About kindness and caring in the middle of nowhere

On the morning of Sept. 11, 2001, on an otherwise beautiful fall day, terrorists hijacked four planes in the skies over America. All of them were intentionally crashed; two into the twin towers of the World Trade Center, one into the Pentagon, and one into a field in Pennsylvania.
At 9:42 a.m. that day, for the first time in history, the airspace over the United States was shut down and all ongoing private and commercial flights were ordered to land at the nearest airport.
Foreign flights approaching the East Coast were diverted to an airport in Gander, Newfoundland, and the 10,000 residents of this tiny town suddenly found their numbers almost doubled when 7,000 strangers on 38 planes landed at their airport. There were so many aircraft that the initial problem became where to park them all.
As word of the tragedy in America spread, the town rallied around the frightened strangers. Residents brought food, clothing, and comfort, opening their homes, and more importantly, their hearts, to their unexpected guests.
As USA Today stated, “To say this town of 10,000 people and its surrounding communities welcomed the passengers and crew from nearly 100 countries with open arms is an understatement. The town all but shut down for the ‘plane people,’” one of whom later remarked that after seeing the worst mankind was capable of on television, this was the best of mankind.
Residents refused to accept money for anything they provided to their guests. Much later, in appreciation, those who had been hosted in Gander sent gifts and donations that funded a new computer lab and created scholarships. Gratitude grew into enduring friendships.
The story of the town and those 7,000 stranded strangers who had “come from away” eventually inspired a musical of the same name.
“Come From Away” plays at the Citizens Bank Opera House from Nov. 5 to Nov. 17. Book, music, and lyrics are by Tony and Grammy Award nominees Irene Sankoff and David Hein.
Included in the cast is the award-winning actor Kevin Carolan, who played Teddy Roosevelt in “Newsies” on Broadway, on tour and in the feature film. Carolan has also been seen onstage in “Chicago,” in the film “Can You Ever Forgive Me?” and on television in “The Good Wife,” “Boardwalk Empire” and “Curb Your Enthusiasm.”
Boston audiences will remember him delivering “The Bare Necessities” in the Huntington Theater production of “The Jungle Book,” for which he received an IRNE Award.
I spoke with Kevin by phone when “Come From Away” was playing in Michigan. Here are excerpts from our chat.
Q. There’s a strong emotional edge to this show. From your standpoint, what makes it so special?
A. For us, the story is such a feeling of positivity and kindness and goodness. We, as actors, feel more like missionaries. We’ve got a vocation to tell the story, especially at this time around the country when this kind of news is so desperately needed . . . Every person in that audience brings their experience of 9/11 into the theater with them. And to be able to see the selflessness of the people of Gander and the grace under pressure from the people of the town who simply were just doing something because [they felt] you’d do it for them.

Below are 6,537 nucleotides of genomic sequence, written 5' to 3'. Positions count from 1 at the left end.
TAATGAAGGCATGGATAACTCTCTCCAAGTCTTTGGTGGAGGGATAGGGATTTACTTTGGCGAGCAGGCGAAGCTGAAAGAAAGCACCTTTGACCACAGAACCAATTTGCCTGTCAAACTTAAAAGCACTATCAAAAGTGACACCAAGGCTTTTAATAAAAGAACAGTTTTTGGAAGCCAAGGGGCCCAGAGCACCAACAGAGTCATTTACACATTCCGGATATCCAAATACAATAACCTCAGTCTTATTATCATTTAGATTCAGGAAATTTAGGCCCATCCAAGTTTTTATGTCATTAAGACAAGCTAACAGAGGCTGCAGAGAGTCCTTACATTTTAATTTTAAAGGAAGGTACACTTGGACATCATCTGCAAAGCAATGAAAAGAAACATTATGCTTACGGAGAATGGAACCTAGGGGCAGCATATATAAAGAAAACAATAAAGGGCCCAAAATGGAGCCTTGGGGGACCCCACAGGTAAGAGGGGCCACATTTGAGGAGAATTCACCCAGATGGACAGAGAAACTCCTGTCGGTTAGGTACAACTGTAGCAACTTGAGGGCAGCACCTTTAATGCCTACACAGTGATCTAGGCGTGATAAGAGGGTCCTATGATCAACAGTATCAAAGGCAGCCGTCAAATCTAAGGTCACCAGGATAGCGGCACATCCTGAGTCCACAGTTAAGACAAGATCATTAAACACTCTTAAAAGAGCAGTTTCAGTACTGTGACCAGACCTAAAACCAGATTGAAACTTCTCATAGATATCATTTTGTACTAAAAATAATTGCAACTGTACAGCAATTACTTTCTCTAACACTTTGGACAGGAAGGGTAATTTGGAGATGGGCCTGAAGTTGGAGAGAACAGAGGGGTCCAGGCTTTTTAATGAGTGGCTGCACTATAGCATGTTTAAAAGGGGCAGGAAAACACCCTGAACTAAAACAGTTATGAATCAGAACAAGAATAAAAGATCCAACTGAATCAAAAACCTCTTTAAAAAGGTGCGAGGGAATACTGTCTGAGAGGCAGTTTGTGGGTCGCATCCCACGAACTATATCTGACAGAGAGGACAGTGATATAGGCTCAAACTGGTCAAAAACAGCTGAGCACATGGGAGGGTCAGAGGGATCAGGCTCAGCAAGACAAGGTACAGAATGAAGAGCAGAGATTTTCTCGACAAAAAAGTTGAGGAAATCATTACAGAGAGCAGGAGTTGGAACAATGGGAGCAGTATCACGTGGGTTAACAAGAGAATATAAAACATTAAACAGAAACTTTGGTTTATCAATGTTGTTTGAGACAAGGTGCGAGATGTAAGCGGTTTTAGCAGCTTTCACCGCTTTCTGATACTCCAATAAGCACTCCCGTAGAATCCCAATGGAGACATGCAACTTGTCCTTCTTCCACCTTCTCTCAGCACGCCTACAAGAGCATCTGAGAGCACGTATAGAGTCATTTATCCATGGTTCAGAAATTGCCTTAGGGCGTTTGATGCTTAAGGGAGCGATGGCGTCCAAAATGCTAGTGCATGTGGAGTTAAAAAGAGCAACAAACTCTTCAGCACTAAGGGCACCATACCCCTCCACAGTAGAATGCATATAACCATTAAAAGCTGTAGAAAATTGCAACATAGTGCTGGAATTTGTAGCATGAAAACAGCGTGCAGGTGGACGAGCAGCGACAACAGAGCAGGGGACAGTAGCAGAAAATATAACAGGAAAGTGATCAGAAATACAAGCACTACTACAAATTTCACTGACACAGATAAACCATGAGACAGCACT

Q. Many Irish immigrants arriving in Canada between 1750 and 1830 favored Newfoundland. Is that presence reflected in the feeling of the show?
A. When you’re in Gander, which is the northeast tip of North America, it’s pretty much as close as you can get to the Emerald Isle. So there’s definitely a big musical influence. Our orchestra of eight is on stage. That includes a bodhran player. We’ve got somebody playing pipes as well, and fiddle. So that Celtic sense is very strong in this show. And I think it’s certainly one of the big draws . . . [plus] the sense of fun and playfulness that that music has to offer.
Q. Everyone takes on multiple roles in the show, but you also play a major figure.
A. We all play many characters. But one of the ones that I associate with most is the mayor of the town, Claude Elliot. That’s really who I refer to with grace under pressure. Just a stoic man of the town, of the people, and just unwaveringly optimistic.
Q. Does playing real people bring added responsibility?
A. It’s a thrill to be able to portray them. I’m proud that I actually got a chance to meet Claude this week, strangely for the first time. We’ve been touring for a year and Claude and I have missed each other . . . Finally, after a year, we got to hook up and exchange pleasantries. And it was really nice to spend a little time with him . . . It may be the first time that I’ve played someone who I can talk to and have a conversation with. And it’s a thrill that it’s somebody as personable as Claude.
Q. I know your heritage is very important to you and that you have dual citizenship.
A. My father’s parents both emigrated from Ireland in the mid 30s. My father’s father is from County Cavan. My mother’s side of the family, the Paddons, are from Mullet in Mayo . . . We’ve made several trips over there . . . My wife and I honeymooned in Ireland. My younger brother had done a semester in Limerick and did the legwork and got some of the birth certificates for my grandparents. I kept the ball rolling when he came back. Interestingly, the biggest delay in my getting my dual citizenship was the lack of a long form birth certificate from the Bronx. (Laughing) It was a little slower on the US side.
Q. You’ve performed in Boston in the past. Anything special you’re looking forward to doing while you’re in town?
A. I’m prepared to take another challenge at who has the best cannoli!
R. J. Donovan is editor and publisher of onstageboston.com.
“Come From Away,” Nov. 5 – Nov. 17, Boston Opera House, 539 Washington St. 800-982-2787. BroadwayInBoston.com.